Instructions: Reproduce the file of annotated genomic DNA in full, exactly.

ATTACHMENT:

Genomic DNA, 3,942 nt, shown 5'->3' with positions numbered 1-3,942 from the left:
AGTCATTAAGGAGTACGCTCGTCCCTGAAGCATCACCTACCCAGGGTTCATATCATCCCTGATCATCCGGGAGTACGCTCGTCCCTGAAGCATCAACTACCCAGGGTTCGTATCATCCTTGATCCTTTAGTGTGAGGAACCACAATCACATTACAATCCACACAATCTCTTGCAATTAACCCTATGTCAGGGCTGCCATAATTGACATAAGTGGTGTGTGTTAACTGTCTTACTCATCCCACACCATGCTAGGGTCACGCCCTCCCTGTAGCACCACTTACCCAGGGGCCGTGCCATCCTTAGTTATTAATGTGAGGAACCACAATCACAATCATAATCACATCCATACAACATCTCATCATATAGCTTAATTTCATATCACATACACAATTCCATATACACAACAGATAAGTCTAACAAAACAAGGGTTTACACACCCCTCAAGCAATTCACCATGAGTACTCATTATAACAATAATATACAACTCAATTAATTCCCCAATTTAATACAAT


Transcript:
Genomic DNA, 3,942 nt, shown 5'->3' with positions numbered 1-3,942 from the left:
AGTCATTAAGGAGTACGCTCGTCCCTGAAGCATCACCTACCCAGGGTTCATATCATCCCTGATCATCCGGGAGTACGCTCGTCCCTGAAGCATCAACTACCCAGGGTTCGTATCATCCTTGATCCTTTAGTGTGAGGAACCACAATCACATTACAATCCACACAATCTCTTGCAATTAACCCTATGTCAGGGCTGCCATAATTGACATAAGTGGTGTGTGTTAACTGTCTTACTCATCCCACACCATGCTAGGGTCACGCCCTCCCTGTAGCACCACTTACCCAGGGGCCGTGCCATCCTTAGTTATTAATGTGAGGAACCACAATCACAATCATAATCACATCCATACAACATCTCATCATATAGCTTAATTTCATATCACATACACAATTCCATATACACAACAGATAAGTCTAACAAAACAAGGGTTTACACACCCCTCAAGCAATTCACCATGAGTACTCATTATAACAATAATATACAACTCAATTAATTCCCCAATTTAATACAAT